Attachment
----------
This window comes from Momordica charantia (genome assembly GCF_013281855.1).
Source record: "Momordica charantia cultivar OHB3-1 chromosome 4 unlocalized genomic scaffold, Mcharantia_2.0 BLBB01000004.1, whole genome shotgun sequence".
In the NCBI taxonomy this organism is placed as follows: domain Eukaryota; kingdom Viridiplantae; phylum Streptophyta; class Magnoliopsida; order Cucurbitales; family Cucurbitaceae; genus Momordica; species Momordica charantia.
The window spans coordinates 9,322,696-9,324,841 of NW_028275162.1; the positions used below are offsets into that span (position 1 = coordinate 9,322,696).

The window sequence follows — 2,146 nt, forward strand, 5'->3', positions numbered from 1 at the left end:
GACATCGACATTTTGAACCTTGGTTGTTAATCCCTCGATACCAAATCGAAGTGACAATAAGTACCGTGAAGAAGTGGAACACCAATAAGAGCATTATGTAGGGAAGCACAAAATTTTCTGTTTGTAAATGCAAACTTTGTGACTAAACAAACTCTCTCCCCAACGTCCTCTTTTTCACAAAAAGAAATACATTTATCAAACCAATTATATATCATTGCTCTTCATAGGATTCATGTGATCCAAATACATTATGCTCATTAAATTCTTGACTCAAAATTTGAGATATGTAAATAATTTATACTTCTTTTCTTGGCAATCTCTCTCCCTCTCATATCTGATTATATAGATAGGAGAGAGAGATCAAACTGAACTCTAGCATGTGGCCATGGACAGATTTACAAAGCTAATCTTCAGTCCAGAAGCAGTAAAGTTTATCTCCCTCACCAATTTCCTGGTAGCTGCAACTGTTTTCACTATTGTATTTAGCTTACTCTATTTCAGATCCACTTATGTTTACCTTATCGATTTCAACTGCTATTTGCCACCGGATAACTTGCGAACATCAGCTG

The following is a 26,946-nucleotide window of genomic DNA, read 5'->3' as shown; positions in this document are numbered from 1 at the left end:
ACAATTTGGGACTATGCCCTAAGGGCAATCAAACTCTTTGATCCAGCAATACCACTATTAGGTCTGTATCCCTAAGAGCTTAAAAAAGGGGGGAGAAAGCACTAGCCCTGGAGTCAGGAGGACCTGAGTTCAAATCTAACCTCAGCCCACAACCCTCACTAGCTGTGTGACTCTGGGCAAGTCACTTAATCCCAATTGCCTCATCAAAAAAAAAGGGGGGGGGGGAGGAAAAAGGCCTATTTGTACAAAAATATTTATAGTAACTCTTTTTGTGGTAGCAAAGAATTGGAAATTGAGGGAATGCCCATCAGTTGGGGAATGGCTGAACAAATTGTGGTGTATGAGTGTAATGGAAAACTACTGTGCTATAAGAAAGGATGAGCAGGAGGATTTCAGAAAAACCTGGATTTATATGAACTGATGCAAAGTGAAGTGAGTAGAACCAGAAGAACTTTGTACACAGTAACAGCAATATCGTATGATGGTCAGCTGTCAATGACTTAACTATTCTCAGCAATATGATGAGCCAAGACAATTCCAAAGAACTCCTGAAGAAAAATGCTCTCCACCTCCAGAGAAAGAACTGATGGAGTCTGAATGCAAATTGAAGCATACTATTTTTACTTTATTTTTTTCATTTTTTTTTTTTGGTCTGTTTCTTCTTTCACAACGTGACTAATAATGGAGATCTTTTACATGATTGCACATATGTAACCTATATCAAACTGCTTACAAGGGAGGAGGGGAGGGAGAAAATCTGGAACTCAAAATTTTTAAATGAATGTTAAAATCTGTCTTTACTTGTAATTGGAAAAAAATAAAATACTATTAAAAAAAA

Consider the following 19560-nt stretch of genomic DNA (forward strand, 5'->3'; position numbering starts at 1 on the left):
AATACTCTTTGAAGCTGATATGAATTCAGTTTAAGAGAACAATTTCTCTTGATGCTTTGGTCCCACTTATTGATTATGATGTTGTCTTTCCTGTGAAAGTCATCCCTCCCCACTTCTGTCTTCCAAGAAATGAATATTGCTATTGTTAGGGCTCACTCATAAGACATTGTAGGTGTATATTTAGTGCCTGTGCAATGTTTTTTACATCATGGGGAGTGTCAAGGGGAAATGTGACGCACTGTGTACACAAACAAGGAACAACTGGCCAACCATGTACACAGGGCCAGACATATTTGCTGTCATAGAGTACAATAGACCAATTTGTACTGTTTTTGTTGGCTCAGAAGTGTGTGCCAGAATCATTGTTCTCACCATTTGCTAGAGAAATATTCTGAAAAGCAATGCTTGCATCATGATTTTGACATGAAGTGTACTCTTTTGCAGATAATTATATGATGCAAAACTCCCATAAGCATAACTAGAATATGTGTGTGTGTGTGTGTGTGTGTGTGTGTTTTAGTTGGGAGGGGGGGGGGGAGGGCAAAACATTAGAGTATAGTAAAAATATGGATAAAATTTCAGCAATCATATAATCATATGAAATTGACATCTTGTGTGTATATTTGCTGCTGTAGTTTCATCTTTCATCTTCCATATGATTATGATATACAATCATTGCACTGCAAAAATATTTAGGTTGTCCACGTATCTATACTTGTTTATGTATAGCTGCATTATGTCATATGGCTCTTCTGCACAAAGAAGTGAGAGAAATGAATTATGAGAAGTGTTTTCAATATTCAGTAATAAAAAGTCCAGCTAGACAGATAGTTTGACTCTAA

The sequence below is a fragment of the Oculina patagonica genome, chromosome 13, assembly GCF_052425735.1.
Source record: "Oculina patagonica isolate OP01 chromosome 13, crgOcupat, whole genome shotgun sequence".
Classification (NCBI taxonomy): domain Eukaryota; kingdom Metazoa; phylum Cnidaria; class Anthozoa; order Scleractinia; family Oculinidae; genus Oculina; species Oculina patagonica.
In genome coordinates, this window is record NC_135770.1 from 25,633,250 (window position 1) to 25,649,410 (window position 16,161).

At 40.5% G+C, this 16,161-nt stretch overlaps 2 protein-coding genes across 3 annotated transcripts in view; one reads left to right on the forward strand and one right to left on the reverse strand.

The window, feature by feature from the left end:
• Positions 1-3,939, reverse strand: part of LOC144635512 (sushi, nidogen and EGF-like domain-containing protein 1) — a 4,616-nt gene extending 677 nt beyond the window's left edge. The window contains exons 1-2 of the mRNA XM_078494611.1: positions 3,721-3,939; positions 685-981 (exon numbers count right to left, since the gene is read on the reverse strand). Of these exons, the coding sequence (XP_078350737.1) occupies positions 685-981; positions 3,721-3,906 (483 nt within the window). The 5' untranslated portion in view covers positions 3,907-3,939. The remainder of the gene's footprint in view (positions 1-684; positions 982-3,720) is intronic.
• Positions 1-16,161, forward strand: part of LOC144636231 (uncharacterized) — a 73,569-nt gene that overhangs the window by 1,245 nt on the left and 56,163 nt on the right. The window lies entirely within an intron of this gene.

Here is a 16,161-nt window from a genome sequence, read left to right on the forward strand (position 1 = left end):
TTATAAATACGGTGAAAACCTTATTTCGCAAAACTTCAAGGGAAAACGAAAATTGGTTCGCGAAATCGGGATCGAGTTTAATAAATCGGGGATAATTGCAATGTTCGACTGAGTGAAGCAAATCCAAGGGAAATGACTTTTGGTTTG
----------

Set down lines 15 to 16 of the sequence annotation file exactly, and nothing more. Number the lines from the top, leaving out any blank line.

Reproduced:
At 40.5% G+C, this 16,161-nt stretch overlaps 2 protein-coding genes across 3 annotated transcripts in view; one reads left to right on the forward strand and one right to left on the reverse strand.

The window, feature by feature from the left end: